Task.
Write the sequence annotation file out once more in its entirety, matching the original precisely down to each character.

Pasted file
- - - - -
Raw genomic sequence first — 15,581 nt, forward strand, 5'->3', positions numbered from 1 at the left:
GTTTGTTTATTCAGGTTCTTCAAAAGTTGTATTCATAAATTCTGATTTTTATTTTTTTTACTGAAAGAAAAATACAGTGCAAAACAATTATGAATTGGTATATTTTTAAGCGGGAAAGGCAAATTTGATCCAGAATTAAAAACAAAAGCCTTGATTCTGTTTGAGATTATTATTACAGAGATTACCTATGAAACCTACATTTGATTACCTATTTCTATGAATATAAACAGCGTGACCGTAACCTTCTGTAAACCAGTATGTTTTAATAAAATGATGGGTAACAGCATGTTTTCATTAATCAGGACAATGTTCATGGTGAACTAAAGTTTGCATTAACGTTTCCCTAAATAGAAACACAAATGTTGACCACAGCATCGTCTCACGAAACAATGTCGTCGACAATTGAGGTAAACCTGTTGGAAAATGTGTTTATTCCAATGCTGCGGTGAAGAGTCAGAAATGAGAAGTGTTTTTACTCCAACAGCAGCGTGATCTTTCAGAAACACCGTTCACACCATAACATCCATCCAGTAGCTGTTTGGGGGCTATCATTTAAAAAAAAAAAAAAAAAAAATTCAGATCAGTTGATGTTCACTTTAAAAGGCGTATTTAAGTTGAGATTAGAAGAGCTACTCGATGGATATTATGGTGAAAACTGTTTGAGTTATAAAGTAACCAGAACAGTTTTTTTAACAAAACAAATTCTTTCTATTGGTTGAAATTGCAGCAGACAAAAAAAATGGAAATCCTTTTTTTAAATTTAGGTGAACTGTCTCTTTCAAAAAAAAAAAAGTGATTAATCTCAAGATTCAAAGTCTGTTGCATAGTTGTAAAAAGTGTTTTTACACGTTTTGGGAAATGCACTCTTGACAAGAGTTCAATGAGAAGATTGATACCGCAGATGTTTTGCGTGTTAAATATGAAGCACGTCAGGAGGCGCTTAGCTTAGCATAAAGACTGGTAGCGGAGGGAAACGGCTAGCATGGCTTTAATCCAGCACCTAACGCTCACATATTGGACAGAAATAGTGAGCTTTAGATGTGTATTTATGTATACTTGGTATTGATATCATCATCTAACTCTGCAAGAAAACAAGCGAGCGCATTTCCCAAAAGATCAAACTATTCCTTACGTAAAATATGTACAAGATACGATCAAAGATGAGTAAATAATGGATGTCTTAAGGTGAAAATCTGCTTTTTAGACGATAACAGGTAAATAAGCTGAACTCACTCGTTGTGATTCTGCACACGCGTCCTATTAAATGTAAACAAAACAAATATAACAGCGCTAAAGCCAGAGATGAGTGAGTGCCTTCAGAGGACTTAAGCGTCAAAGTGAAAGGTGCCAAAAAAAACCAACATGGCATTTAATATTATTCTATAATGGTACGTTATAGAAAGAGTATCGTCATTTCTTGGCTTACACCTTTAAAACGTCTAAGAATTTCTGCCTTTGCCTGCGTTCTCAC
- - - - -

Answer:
Raw genomic sequence first — 15,581 nt, forward strand, 5'->3', positions numbered from 1 at the left:
GTTTGTTTATTCAGGTTCTTCAAAAGTTGTATTCATAAATTCTGATTTTTATTTTTTTTACTGAAAGAAAAATACAGTGCAAAACAATTATGAATTGGTATATTTTTAAGCGGGAAAGGCAAATTTGATCCAGAATTAAAAACAAAAGCCTTGATTCTGTTTGAGATTATTATTACAGAGATTACCTATGAAACCTACATTTGATTACCTATTTCTATGAATATAAACAGCGTGACCGTAACCTTCTGTAAACCAGTATGTTTTAATAAAATGATGGGTAACAGCATGTTTTCATTAATCAGGACAATGTTCATGGTGAACTAAAGTTTGCATTAACGTTTCCCTAAATAGAAACACAAATGTTGACCACAGCATCGTCTCACGAAACAATGTCGTCGACAATTGAGGTAAACCTGTTGGAAAATGTGTTTATTCCAATGCTGCGGTGAAGAGTCAGAAATGAGAAGTGTTTTTACTCCAACAGCAGCGTGATCTTTCAGAAACACCGTTCACACCATAACATCCATCCAGTAGCTGTTTGGGGGCTATCATTTAAAAAAAAAAAAAAAAAAAATTCAGATCAGTTGATGTTCACTTTAAAAGGCGTATTTAAGTTGAGATTAGAAGAGCTACTCGATGGATATTATGGTGAAAACTGTTTGAGTTATAAAGTAACCAGAACAGTTTTTTTAACAAAACAAATTCTTTCTATTGGTTGAAATTGCAGCAGACAAAAAAAATGGAAATCCTTTTTTTAAATTTAGGTGAACTGTCTCTTTCAAAAAAAAAAAAGTGATTAATCTCAAGATTCAAAGTCTGTTGCATAGTTGTAAAAAGTGTTTTTACACGTTTTGGGAAATGCACTCTTGACAAGAGTTCAATGAGAAGATTGATACCGCAGATGTTTTGCGTGTTAAATATGAAGCACGTCAGGAGGCGCTTAGCTTAGCATAAAGACTGGTAGCGGAGGGAAACGGCTAGCATGGCTTTAATCCAGCACCTAACGCTCACATATTGGACAGAAATAGTGAGCTTTAGATGTGTATTTATGTATACTTGGTATTGATATCATCATCTAACTCTGCAAGAAAACAAGCGAGCGCATTTCCCAAAAGATCAAACTATTCCTTACGTAAAATATGTACAAGATACGATCAAAGATGAGTAAATAATGGATGTCTTAAGGTGAAAATCTGCTTTTTAGACGATAACAGGTAAATAAGCTGAACTCACTCGTTGTGATTCTGCACACGCGTCCTATTAAATGTAAACAAAACAAATATAACAGCGCTAAAGCCAGAGATGAGTGAGTGCCTTCAGAGGACTTAAGCGTCAAAGTGAAAGGTGCCAAAAAAAACCAACATGGCATTTAATATTATTCTATAATGGTACGTTATAGAAAGAGTATCGTCATTTCTTGGCTTACACCTTTAAAACGTCTAAGAATTTCTGCCTTTGCCTGCGTTCTCAC